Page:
McCormack Baron is also seeking 15 years of property tax abatement, which a key city board endorsed Tuesday. The St. Louis Board of Aldermen must give final approval to the incentive, which would abate 95 percent of the taxes on the improvements for a decade and 50 percent for the last five years.

The company is also planning to tap about $1.2 million from a National Affordable Housing Trust Fund loan and use about $6 million of the Choice Neighborhoods HUD grant. The total cost of the project, which includes nonconstruction costs, is estimated at $24.79 million, according to materials submitted to the MHDC.

About $20 million of the HUD grant is dedicated to the Preservation Square building project. The second phase, which includes building and renovating 158 units, is expected to start toward the end of next year and take about 18 months. The third and fourth phases should start in late 2021 and 2022 respectively. A final phase will redo 140 units at the nearby Brewery apartments on North 20th Street, another McCormack Baron property.

But the timing of those future phases will depend on the availability of low-income housing tax credits. Missouri Gov. Mike Parson called for reform of the program in the Legislature before issuing more state credits. The Missouri Senate passed a plan to lower the state issuance to 72.5 percent of what it receives from the federal government.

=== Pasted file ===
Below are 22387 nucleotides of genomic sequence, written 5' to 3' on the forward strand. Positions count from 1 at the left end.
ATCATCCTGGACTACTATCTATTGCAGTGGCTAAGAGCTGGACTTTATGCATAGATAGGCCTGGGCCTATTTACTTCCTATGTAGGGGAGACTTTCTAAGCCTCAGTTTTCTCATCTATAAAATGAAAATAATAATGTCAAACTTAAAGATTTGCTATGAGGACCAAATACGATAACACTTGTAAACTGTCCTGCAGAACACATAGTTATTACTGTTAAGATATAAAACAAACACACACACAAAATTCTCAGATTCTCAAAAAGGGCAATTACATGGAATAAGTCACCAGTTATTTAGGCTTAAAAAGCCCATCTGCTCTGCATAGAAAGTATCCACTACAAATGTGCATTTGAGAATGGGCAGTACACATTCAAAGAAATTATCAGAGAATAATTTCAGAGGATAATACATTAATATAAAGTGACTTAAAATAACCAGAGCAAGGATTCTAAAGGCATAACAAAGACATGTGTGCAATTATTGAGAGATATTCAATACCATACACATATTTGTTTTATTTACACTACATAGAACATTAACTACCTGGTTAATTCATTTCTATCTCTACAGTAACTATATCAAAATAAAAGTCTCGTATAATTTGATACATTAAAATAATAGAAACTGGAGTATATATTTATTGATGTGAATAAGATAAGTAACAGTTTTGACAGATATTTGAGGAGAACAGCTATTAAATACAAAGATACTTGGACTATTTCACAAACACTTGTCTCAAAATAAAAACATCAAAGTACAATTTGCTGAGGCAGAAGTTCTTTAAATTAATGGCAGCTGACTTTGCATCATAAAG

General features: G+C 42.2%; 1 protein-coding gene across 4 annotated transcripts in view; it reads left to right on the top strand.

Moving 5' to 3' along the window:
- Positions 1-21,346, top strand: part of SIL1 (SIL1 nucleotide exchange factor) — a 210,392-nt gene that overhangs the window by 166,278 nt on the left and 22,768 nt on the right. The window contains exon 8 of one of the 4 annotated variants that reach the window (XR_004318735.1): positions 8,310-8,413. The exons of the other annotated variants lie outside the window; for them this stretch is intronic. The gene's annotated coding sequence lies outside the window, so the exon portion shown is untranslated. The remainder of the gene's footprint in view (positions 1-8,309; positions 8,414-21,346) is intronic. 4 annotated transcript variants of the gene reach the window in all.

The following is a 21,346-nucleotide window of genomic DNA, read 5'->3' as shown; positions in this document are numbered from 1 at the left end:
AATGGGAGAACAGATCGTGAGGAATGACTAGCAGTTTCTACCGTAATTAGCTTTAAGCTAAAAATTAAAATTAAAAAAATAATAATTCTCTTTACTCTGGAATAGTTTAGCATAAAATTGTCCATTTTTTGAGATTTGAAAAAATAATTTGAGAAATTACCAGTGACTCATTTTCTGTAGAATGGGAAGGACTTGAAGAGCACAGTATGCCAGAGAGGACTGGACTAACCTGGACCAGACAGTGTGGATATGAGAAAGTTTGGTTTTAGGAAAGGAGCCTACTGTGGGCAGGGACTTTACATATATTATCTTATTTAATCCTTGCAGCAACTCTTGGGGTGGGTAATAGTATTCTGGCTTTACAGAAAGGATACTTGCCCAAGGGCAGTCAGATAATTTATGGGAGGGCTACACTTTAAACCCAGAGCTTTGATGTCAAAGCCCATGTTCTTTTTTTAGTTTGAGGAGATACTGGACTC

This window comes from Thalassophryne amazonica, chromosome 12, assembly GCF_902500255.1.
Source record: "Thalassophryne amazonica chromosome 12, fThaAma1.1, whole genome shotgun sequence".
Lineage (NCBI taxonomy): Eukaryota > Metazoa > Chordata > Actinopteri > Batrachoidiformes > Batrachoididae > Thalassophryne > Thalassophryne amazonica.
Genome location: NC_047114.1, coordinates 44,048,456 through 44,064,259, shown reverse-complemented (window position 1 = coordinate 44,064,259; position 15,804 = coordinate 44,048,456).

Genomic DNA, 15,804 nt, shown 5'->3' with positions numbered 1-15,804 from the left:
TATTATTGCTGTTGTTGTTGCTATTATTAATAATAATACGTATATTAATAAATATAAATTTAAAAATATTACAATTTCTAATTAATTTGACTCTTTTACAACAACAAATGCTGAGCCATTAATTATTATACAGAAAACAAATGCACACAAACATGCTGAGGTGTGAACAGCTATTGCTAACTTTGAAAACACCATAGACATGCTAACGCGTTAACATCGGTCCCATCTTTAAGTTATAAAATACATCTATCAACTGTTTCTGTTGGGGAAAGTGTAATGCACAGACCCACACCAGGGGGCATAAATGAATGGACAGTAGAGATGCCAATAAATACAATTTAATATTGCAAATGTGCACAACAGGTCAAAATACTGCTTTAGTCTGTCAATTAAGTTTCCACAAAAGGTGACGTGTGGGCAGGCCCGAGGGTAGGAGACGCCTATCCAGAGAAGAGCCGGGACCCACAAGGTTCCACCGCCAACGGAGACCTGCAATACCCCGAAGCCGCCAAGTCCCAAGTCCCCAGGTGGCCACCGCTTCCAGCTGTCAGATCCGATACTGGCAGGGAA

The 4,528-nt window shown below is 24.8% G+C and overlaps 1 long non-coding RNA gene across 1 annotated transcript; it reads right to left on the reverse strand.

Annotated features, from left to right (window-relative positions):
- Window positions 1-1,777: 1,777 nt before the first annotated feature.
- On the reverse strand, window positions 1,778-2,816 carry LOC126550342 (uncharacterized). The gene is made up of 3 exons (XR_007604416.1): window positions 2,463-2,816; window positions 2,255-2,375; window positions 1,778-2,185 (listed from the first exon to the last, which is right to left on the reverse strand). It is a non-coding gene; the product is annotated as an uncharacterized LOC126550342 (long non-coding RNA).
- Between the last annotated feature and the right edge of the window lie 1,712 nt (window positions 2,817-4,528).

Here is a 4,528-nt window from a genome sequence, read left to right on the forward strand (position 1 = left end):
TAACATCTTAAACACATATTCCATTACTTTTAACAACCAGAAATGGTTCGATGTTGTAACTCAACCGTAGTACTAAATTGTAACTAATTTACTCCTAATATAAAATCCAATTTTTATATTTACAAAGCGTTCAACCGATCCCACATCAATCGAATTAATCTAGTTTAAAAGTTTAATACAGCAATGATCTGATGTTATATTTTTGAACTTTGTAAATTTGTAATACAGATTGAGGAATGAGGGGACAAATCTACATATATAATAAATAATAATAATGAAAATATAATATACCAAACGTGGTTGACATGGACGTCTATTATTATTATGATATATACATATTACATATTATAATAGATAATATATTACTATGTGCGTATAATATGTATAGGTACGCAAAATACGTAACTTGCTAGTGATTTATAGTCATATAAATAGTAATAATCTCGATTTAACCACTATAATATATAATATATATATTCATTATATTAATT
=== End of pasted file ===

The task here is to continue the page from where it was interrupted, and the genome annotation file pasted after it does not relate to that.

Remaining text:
“It makes it a much more complicated project if the state programs are not available, but our hope is we can find other sources to get the project done for our residents,” McCormack Baron Salazar spokeswoman Cady Seabaugh said.

The construction delay did cause some residents to become “disenchanted,” said Shin, the Urban Strategies president working with Preservation Square families. But now, some people are already moving to the Brewery apartments to make way for construction in Preservation Square, a complex developed almost 40 years ago. Research shows quality housing can promote better health and other benefits, she said.

“Folks sometimes don’t realize just how much the housing will change and how much it will improve,” Shin said.

Esther Shin

Esther Shin, president of Urban Strategies Inc., a national nonprofit organization that works to revitalize neighborhoods.

Meanwhile, the social services funded by the grant will continue for another five years. While the city will direct about $4.5 million of the HUD grant toward neighborhood improvements, Urban Strategies is using the other $4.5 million to coordinate case management with Preservation Square residents and connect them with health, employment and counseling services. Those services are provided by organizations such as SSM Health, Ranken Technical College, and Justine Petersen.

“Almost everything that we connect families to is free, because we know that our families are hamstrung when it comes to expenses,” Shin said.

So far, about half of the families in Preservation Square have engaged with Urban Strategies case managers, and about 20 percent of the surrounding neighborhood’s residents, she said. Her group has measured increases in primary care doctor utilization and employment, though average earned income has declined slightly. It’s trying to figure out why so it can better direct services to the families there.

“It’s not that families don’t want services, it’s that a lot of them don’t know what’s available,” Shin said.

Jacob Barker is a business reporter for the Post-Dispatch. 314-340-8291